Oversleeping: 6 Effects & Health Risks of Sleeping Too Much

Oversleeping is a common problem that can have severe repercussions if not addressed.

Yet, the potential benefits of a few extra winks are impossible to ignore while we continue to climb up ever-taller ladders of success in our personal and professional lives.

Finding the right amount of sleep and consistently achieving it can be difficult. Therefore, reflecting upon one’s sleeping habits can go a long way in ensuring future well-being.

By educating oneself about good sleep patterns and practicing those patterns, oversleeping can become a thing of the past. Educating helps in consistent, healthy, restorative sleep, which is vital for our physical and mental health.

Health Issues Related to Oversleeping

Studies have proven that getting more than your required hours of sleep each night can be just as damaging as not getting enough.

Let’s look at six effects and health risks associated with sleeping too much.

Depression and Anxiety Symptoms

If you are already prone to depression or anxiety, sleeping too much can aggravate these symptoms.

Studies show that those who sleep more than nine hours per night are more likely to suffer from depression or anxiety than those who get the recommended seven to eight hours of sleep per night.

It is believed that excessive sleep causes the body’s hormones to become imbalanced, leading to increased levels of serotonin and cortisol—the hormones responsible for mood swings.

Memory Loss

Sleeping too much can also lead to memory loss or difficulty concentrating. This is because when we get more sleep than necessary, our bodies don’t go through the full range of stages of restful sleep needed for proper cognitive function.

As a result, our brains remain inactive, making it difficult for us to remember information or focus on tasks at hand.

Poor Physical Health

In addition to mental health issues, sleeping too much can also lead to poor physical health.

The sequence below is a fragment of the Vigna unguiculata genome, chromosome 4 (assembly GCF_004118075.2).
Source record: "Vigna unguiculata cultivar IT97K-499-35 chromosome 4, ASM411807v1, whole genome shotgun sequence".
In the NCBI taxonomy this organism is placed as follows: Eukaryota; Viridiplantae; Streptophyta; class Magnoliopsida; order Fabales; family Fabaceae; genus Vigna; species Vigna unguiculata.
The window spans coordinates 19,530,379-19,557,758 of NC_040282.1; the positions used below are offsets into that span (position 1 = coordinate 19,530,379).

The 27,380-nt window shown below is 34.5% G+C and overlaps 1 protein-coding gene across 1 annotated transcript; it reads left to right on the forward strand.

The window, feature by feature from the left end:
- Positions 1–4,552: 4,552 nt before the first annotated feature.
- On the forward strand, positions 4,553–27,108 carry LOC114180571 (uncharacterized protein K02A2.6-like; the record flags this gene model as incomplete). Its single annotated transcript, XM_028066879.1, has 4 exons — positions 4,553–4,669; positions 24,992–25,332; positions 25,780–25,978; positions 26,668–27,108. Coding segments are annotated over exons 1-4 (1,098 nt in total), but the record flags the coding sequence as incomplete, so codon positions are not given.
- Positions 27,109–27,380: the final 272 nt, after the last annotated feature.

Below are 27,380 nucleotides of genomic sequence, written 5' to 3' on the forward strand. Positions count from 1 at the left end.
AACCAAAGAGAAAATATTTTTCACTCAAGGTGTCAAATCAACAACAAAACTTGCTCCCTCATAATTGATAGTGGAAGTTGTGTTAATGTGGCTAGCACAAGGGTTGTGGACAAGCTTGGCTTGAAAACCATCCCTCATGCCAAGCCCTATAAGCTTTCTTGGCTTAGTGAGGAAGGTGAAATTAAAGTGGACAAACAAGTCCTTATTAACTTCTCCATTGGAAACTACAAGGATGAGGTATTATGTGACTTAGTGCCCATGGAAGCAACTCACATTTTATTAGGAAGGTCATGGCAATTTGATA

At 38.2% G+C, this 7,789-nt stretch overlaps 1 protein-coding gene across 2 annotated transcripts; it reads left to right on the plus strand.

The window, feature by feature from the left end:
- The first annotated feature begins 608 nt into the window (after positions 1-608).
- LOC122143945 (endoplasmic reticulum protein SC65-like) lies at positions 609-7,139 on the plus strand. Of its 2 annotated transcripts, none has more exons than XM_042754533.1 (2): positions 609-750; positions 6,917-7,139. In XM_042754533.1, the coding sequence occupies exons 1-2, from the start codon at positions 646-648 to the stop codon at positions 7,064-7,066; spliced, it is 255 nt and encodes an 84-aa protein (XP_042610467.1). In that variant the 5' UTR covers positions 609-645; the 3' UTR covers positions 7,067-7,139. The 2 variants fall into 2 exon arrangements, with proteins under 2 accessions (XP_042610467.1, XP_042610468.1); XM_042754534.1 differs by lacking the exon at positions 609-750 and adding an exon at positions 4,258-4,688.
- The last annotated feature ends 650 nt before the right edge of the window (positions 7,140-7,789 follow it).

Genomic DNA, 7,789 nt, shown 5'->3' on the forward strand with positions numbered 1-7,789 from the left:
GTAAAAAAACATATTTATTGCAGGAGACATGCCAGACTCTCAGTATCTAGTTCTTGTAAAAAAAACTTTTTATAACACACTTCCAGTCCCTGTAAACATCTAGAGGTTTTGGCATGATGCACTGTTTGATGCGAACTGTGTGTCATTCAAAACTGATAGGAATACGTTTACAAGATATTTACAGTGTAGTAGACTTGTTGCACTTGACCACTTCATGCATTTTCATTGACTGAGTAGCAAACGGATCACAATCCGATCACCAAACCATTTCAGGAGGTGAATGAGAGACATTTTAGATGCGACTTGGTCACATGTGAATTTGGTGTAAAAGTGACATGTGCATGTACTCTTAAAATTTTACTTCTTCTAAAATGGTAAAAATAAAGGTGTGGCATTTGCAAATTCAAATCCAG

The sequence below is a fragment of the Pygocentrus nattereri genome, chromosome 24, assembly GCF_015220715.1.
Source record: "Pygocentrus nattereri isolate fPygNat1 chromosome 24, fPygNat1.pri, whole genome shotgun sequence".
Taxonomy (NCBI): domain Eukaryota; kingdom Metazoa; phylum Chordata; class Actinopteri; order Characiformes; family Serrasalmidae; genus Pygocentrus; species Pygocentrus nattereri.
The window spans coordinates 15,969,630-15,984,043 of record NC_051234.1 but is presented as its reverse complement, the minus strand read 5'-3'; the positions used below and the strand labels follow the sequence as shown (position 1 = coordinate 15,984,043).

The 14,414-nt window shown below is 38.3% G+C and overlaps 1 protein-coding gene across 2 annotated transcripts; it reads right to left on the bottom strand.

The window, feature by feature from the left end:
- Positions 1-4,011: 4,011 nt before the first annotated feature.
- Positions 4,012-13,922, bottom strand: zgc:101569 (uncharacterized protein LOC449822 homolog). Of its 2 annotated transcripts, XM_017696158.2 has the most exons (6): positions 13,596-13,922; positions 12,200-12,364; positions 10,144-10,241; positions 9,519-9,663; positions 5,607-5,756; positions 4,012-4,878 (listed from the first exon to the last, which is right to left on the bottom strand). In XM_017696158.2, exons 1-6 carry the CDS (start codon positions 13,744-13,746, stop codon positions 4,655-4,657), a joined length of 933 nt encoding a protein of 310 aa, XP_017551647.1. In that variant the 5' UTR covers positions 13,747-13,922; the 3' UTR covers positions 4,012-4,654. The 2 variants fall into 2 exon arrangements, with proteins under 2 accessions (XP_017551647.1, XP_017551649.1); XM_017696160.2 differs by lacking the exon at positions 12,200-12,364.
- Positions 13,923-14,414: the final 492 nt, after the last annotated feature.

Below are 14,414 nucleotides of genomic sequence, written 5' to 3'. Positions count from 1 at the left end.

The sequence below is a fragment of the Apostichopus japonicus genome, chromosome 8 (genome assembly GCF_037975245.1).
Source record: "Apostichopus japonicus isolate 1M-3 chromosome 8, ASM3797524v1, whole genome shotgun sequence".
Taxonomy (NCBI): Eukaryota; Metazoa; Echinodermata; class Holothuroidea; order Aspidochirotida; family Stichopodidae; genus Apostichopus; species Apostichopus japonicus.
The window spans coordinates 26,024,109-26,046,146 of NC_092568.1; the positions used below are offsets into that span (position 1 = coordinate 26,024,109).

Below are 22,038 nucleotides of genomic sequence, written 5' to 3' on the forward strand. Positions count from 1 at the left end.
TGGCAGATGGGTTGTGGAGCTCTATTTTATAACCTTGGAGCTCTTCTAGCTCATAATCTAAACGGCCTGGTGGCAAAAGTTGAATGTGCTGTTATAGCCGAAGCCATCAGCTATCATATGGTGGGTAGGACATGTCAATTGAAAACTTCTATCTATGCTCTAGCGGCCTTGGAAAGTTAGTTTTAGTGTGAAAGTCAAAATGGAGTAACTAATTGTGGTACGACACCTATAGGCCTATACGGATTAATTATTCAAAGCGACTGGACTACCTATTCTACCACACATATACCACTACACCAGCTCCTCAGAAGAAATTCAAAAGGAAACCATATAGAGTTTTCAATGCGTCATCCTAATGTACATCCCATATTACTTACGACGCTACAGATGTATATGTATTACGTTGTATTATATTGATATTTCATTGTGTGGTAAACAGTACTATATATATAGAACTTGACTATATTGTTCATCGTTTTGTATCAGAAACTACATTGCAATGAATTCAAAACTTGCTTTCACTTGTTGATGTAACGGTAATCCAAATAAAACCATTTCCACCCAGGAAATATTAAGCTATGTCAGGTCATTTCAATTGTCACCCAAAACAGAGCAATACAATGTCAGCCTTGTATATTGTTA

For example, those who consistently get more than nine hours of sleep per night are at greater risk for stroke and heart disease. This happens due to their lack of physical activity during the extra hours spent in bed.

They may also be more likely to gain weight as they consume fewer calories when they are asleep than when they are awake and active throughout their day.

Weight Gain

Those who sleep too much may also be more likely to gain weight due to impaired metabolism. This is caused by overeating in bed combined with decreased physical activity due to extra time spent resting instead of exercising or being active throughout the day.

Additionally, those who get excessive amounts of sleep tend to make poorer food choices due to fatigue from extended restfulness periods. And this, combines with feeling groggy during the day from oversleeping.

Heart Disease & Stroke Risk 

In addition to mental health effects, oversleeping has been linked to increased cardiovascular disease and stroke risk in some individuals.

One study found that women who slept nine or more hours a night were 38% more likely to die from heart disease than those who slept seven or eight hours per night.

Meanwhile, men who slept 11 hours a night were twice as likely to die from stroke than those who got six or fewer hours of sleep per night.

It is unclear why this occurs. However, it could be due to hormonal disruptions related to stress levels which can increase the risk of heart disease and stroke over time if left unchecked.

Lethargy & Lack of Focus  

Another potential consequence of sleeping too much is lethargy and lack of focus during the day when you should be awake instead.

Since your body’s natural circadian rhythms are disrupted by sleeping too much at night, you may feel groggy and unfocused during times when you should be alert and productive—such as at work or school.

It could affect your performance over time if not appropriately addressed.


As you can see, there are many effects and health risks associated with sleeping too much that you should consider before hitting snooze several times each night.

If you find yourself sleeping longer than necessary regularly, speak with your doctor about possible changes to achieve the optimal amount of restful sleep without putting yourself at risk for any adverse side effects or health concerns down the road.

And if you want some more information related to sleep, we would like to recommend SweetIslandDreams.com to you.